Computer art is my natural medium because my work is about the reconstruction of experience, as revealed through balanced juxtapositions and unexpected combinations. The true medium of my work is color, but color has to carried by a vehicle, and paint, my first mode, proved to be less in keeping with my thoughts. I first worked digitally at the urging of the Dean of the Faculty at Connecticut College in 1984, where I was teaching Color and Painting. I became aware of pioneer work in 1974, when I was working on the Dartmouth College campus, and playing volleyball with computer-types.
My work is about juxtapositions, about creating complex relationships among disparate elements that, when taken as a whole, reveal a kind of narrative or non-linear description of the experience of thinking, feeling, and reacting.
The computer is the ultimate juxtaposition tool. Before working on a computer (20 years ago!) I was cutting stencils and blocking out parts of evolving paintings just so that I could artificially arrive at the same surprise of juxtaposition of materials that is so natural in the computer.
Not only has the computer allowed me to naturally intertwine images, it has expanded my visual vocabulary. Source images can come from photographs, they can come from scans of unrelated but visual interesting objects, they can come from my own paintings. In the digital world I can explore the range from realism and recognizable imagery to highly expressive abstractions, and put all of these elements together in creating a coherent, unified work. This is a radical change. Few artists possessed this range before computers, we defined ourselves as working in abstraction or realism, and fought argued which was more meaningful.
On a recent day I was logged in directly to a collaborator's server. All day long, until some network administrator closed the door, I sent large files to him as I worked. It was fabulous. We each had our own space, miles apart, with our favorite computer, listening to our favorite music, living our chosen lives, and yet we could communicate as artists in nearly real time. I would not want this to too immediate - I dread working with a hologram of some one who invades my space. I just really like having a little window on the screen to another world, where another artist takes my work to another dimension and then sends it back again.
As for visual computing in science, the person who can convince scientists that we have more to offer than good drawing skills is yet to be born. Artists know color, texture, form, and the comparative visual weight and relationships of diverse elements, but scientists are not ready to hear this from artists.
The tools that I first used are paint, and the full gamut of drawing materials. These continue to influence my work, but not as media that I want to mimic inside digital media, but rather as media that I am happy to leave behind. I made messes in paint. It got away from me. The layers and juxtapositions that I love to make on the computer became over-worked pools of would be expression, dimmed by the physical limitations of paint.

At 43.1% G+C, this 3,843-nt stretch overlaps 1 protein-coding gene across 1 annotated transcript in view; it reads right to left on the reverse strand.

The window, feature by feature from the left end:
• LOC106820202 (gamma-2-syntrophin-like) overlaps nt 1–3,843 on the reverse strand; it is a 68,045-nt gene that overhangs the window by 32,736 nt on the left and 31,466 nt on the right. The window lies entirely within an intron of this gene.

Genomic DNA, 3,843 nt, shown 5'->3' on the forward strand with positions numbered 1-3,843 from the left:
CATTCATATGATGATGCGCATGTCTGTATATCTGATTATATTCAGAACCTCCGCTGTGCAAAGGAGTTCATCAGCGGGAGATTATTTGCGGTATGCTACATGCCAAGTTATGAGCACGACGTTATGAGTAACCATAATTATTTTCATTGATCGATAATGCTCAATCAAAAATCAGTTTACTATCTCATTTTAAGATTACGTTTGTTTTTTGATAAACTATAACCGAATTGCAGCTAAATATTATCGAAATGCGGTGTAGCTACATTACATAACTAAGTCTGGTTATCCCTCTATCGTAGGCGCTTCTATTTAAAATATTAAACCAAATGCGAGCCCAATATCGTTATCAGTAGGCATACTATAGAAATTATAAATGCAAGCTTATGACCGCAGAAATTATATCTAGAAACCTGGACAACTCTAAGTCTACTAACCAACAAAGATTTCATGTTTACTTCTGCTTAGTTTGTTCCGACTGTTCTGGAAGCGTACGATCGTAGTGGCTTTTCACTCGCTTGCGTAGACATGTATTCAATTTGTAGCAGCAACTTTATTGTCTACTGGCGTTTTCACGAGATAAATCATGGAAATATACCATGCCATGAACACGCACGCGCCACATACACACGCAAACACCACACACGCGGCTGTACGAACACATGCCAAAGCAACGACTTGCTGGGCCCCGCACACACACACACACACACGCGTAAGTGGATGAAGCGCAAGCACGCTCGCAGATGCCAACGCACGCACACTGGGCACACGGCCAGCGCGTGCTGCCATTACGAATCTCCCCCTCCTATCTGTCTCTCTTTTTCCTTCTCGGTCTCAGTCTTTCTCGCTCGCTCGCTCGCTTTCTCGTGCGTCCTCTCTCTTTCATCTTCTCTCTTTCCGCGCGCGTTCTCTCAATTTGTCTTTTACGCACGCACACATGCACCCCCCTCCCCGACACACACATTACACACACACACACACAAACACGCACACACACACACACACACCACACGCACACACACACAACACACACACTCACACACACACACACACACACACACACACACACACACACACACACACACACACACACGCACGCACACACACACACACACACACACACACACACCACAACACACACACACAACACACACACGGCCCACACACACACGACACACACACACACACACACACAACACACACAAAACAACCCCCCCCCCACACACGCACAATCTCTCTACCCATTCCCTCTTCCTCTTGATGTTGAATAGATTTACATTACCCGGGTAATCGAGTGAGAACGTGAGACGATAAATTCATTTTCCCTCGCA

The first computer that I used was an Artronic, which was a dedicated system beautifully designed to be a comfortable environment for artists, with a drawing tablet, and a second monitor for menus, leaving the evolving image isolated on the screen. This was in 1984, and the slow writing to large, vulnerable floppies was less than ideal. I was thrilled by the flat vibrant colors, and I still believe that working 8 bit in the beginning was a plus. Even the jaggies of the days before anti-aliasing provided an interesting texture. The prohibitive cost of early scanning made drawing into the computer obligatory, and I never thought of the computer as a medium for the mere correction of photographic material.
My dream environment is less private than the isolated life of the contemporary digital artist. I want interactions with other artists in related (but not identical) areas, I want collaborations that are made easy by more understanding of what it is that visual artists actually can do, and the many strange paths that lead us to creativity.
The digital world is getting too complicated, and I no longer want to know it all. I want to exchange ideas, be stimulated, be creative, and contribute to making engaging work.
The scanner has had the biggest impact, without question. It has not all been positive. Combining canned filters with quick scans has produced an army of digital image makers, and the arrival of inexpensive digital cameras has only extended the perception that the computer has the brains, not the artist. But for the creative person who is willing to take it a few steps further, the new ease of input is wonderful. Anything can be a texture, any image can be repurposed to be anything else. Meaning is once again the responsibility of the artist.
Faster processing has also had a great impact on both 3D imaging and moving images. I used to tell students to bring a book to read on the day that we were rendering draft images of 3D forms. Now we can play in near realtime. The 3D world has not yet caught on that they need the imaginative textures of the 2D artists, but we are a hair away from some great stuff. The same is true for video. Videographers are still using the tools to edit clips, but soon the world of overlays and creative, complex relationships will hit and we will have a creative explosion!
We do not know who many of the pioneers are—they often did not find their way to the forefront of the paths of recognition of the time. Some people associated with industry (usually their own companies) got their work out, and influenced the development of new products. Judson Rosebush and Char Davies come to mind here.